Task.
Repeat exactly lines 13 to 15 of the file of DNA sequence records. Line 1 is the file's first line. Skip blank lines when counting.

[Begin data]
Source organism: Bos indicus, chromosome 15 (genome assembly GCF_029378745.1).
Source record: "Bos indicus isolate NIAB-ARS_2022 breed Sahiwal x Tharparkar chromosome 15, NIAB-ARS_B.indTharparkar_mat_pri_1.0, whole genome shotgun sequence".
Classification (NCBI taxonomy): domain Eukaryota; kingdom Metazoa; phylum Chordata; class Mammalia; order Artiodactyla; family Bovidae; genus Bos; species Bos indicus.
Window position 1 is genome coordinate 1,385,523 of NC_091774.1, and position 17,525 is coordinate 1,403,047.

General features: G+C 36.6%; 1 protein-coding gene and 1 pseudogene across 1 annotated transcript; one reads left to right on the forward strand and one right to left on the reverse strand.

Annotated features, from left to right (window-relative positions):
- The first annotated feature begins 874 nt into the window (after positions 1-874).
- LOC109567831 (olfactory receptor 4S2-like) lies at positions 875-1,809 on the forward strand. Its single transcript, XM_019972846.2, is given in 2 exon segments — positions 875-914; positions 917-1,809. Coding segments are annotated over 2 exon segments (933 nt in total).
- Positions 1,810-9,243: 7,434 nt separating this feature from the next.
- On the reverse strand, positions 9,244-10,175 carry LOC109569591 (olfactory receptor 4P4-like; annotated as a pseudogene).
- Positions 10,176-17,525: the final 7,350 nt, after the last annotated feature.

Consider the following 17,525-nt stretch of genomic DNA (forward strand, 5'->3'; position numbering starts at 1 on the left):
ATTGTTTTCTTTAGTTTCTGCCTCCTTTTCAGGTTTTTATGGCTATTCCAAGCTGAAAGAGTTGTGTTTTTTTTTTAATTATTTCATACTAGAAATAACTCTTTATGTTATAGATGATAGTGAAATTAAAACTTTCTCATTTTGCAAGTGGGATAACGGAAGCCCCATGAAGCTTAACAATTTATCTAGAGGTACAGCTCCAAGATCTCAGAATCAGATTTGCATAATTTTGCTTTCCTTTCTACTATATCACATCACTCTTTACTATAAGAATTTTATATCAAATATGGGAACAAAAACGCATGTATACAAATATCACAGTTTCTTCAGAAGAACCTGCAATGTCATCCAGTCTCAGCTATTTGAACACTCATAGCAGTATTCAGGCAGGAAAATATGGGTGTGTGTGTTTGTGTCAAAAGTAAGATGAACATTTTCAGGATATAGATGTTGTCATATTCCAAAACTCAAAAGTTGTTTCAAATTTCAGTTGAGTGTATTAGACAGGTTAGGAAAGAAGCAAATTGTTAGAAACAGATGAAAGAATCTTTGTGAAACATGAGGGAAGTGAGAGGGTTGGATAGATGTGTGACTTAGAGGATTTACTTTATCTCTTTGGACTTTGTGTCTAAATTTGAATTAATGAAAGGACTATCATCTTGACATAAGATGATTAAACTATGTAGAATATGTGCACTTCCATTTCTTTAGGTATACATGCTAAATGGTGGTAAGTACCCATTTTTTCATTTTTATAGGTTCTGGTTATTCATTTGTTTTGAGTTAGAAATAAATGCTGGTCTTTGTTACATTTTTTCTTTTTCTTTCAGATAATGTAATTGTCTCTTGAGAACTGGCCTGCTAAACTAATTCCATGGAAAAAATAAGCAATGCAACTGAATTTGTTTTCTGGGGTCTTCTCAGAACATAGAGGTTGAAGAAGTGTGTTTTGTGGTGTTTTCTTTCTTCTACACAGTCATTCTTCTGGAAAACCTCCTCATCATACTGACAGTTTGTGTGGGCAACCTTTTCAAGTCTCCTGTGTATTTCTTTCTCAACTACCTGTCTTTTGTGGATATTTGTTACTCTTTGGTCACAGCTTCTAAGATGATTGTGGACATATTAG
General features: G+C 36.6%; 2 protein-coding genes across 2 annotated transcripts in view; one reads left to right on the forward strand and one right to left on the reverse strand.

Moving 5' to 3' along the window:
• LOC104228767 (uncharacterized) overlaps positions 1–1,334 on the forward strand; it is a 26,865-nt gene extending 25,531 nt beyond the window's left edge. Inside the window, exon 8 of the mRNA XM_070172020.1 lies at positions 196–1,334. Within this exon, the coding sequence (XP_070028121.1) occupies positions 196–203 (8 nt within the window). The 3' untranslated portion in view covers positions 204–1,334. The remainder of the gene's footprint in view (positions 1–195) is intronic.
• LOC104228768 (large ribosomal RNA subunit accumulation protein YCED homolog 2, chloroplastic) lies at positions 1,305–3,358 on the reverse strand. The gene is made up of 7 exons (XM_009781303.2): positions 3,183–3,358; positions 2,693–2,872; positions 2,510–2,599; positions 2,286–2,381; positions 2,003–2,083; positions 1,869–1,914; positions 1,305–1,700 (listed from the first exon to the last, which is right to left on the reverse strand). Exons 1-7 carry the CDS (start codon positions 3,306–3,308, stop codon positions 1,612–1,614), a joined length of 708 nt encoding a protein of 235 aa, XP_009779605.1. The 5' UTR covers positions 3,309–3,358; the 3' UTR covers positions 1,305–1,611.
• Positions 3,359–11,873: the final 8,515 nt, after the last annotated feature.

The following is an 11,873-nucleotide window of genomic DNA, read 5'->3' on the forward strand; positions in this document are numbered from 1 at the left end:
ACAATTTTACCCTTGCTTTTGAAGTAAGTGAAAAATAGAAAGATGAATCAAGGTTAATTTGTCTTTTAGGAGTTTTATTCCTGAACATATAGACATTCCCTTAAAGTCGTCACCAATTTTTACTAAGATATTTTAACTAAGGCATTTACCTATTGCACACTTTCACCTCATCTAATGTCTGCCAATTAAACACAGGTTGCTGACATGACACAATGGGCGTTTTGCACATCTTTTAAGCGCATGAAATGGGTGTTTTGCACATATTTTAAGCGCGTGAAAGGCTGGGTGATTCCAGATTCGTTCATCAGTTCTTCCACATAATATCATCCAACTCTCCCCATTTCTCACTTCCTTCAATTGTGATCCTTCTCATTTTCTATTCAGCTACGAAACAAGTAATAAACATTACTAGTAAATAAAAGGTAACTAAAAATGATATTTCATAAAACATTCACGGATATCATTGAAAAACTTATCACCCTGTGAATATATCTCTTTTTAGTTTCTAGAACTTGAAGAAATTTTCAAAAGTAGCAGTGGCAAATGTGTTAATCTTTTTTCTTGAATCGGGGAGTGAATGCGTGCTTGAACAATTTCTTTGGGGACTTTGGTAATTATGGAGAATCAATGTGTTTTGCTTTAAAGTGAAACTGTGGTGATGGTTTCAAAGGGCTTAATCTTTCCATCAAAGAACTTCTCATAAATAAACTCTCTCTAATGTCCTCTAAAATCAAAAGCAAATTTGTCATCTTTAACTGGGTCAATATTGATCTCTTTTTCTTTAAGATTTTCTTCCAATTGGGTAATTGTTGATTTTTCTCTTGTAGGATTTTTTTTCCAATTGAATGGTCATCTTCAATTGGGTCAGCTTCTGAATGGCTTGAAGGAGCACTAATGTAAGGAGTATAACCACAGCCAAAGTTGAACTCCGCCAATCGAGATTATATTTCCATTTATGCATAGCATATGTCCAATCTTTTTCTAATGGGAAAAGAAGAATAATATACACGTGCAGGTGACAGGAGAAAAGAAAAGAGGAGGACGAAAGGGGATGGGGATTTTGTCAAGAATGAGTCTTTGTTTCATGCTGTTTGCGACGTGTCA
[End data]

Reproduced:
ATTGTTTTCTTTAGTTTCTGCCTCCTTTTCAGGTTTTTATGGCTATTCCAAGCTGAAAGAGTTGTGTTTTTTTTTTAATTATTTCATACTAGAAATAACTCTTTATGTTATAGATGATAGTGAAATTAAAACTTTCTCATTTTGCAAGTGGGATAACGGAAGCCCCATGAAGCTTAACAATTTATCTAGAGGTACAGCTCCAAGATCTCAGAATCAGATTTGCATAATTTTGCTTTCCTTTCTACTATATCACATCACTCTTTACTATAAGAATTTTATATCAAATATGGGAACAAAAACGCATGTATACAAATATCACAGTTTCTTCAGAAGAACCTGCAATGTCATCCAGTCTCAGCTATTTGAACACTCATAGCAGTATTCAGGCAGGAAAATATGGGTGTGTGTGTTTGTGTCAAAAGTAAGATGAACATTTTCAGGATATAGATGTTGTCATATTCCAAAACTCAAAAGTTGTTTCAAATTTCAGTTGAGTGTATTAGACAGGTTAGGAAAGAAGCAAATTGTTAGAAACAGATGAAAGAATCTTTGTGAAACATGAGGGAAGTGAGAGGGTTGGATAGATGTGTGACTTAGAGGATTTACTTTATCTCTTTGGACTTTGTGTCTAAATTTGAATTAATGAAAGGACTATCATCTTGACATAAGATGATTAAACTATGTAGAATATGTGCACTTCCATTTCTTTAGGTATACATGCTAAATGGTGGTAAGTACCCATTTTTTCATTTTTATAGGTTCTGGTTATTCATTTGTTTTGAGTTAGAAATAAATGCTGGTCTTTGTTACATTTTTTCTTTTTCTTTCAGATAATGTAATTGTCTCTTGAGAACTGGCCTGCTAAACTAATTCCATGGAAAAAATAAGCAATGCAACTGAATTTGTTTTCTGGGGTCTTCTCAGAACATAGAGGTTGAAGAAGTGTGTTTTGTGGTGTTTTCTTTCTTCTACACAGTCATTCTTCTGGAAAACCTCCTCATCATACTGACAGTTTGTGTGGGCAACCTTTTCAAGTCTCCTGTGTATTTCTTTCTCAACTACCTGTCTTTTGTGGATATTTGTTACTCTTTGGTCACAGCTTCTAAGATGATTGTGGACATATTAG
General features: G+C 36.6%; 2 protein-coding genes across 2 annotated transcripts in view; one reads left to right on the forward strand and one right to left on the reverse strand.

Moving 5' to 3' along the window: